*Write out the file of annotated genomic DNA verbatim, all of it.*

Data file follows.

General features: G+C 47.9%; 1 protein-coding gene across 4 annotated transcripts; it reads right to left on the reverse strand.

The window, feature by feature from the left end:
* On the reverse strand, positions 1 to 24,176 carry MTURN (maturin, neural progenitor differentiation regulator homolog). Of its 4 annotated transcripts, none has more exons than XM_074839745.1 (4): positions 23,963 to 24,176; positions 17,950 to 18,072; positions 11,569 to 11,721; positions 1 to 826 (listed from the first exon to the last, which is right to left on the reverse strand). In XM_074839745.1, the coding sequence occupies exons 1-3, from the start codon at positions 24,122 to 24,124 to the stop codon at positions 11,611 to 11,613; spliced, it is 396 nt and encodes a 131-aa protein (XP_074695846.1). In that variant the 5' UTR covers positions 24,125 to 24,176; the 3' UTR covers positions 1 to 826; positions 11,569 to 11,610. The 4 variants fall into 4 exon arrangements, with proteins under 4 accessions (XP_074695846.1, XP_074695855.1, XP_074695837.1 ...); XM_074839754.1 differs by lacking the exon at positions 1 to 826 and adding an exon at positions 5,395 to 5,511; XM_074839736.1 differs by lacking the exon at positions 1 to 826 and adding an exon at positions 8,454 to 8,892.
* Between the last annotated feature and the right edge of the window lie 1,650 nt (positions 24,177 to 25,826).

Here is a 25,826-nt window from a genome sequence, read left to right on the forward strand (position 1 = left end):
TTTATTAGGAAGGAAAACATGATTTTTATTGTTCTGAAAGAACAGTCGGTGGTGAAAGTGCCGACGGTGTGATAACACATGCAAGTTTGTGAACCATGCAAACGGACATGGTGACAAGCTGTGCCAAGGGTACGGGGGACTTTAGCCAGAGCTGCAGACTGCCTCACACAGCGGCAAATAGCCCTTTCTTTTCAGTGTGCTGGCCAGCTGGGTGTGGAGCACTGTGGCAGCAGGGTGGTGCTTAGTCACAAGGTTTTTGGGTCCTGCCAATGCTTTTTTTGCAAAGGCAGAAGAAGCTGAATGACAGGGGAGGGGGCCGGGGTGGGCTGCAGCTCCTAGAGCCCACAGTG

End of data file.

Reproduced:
General features: G+C 47.9%; 1 protein-coding gene across 4 annotated transcripts; it reads right to left on the reverse strand.

The window, feature by feature from the left end:
* On the reverse strand, positions 1 to 24,176 carry MTURN (maturin, neural progenitor differentiation regulator homolog). Of its 4 annotated transcripts, none has more exons than XM_074839745.1 (4): positions 23,963 to 24,176; positions 17,950 to 18,072; positions 11,569 to 11,721; positions 1 to 826 (listed from the first exon to the last, which is right to left on the reverse strand). In XM_074839745.1, the coding sequence occupies exons 1-3, from the start codon at positions 24,122 to 24,124 to the stop codon at positions 11,611 to 11,613; spliced, it is 396 nt and encodes a 131-aa protein (XP_074695846.1). In that variant the 5' UTR covers positions 24,125 to 24,176; the 3' UTR covers positions 1 to 826; positions 11,569 to 11,610. The 4 variants fall into 4 exon arrangements, with proteins under 4 accessions (XP_074695846.1, XP_074695855.1, XP_074695837.1 ...); XM_074839754.1 differs by lacking the exon at positions 1 to 826 and adding an exon at positions 5,395 to 5,511; XM_074839736.1 differs by lacking the exon at positions 1 to 826 and adding an exon at positions 8,454 to 8,892.
* Between the last annotated feature and the right edge of the window lie 1,650 nt (positions 24,177 to 25,826).

Here is a 25,826-nt window from a genome sequence, read left to right on the forward strand (position 1 = left end):
TTTATTAGGAAGGAAAACATGATTTTTATTGTTCTGAAAGAACAGTCGGTGGTGAAAGTGCCGACGGTGTGATAACACATGCAAGTTTGTGAACCATGCAAACGGACATGGTGACAAGCTGTGCCAAGGGTACGGGGGACTTTAGCCAGAGCTGCAGACTGCCTCACACAGCGGCAAATAGCCCTTTCTTTTCAGTGTGCTGGCCAGCTGGGTGTGGAGCACTGTGGCAGCAGGGTGGTGCTTAGTCACAAGGTTTTTGGGTCCTGCCAATGCTTTTTTTGCAAAGGCAGAAGAAGCTGAATGACAGGGGAGGGGGCCGGGGTGGGCTGCAGCTCCTAGAGCCCACAGTG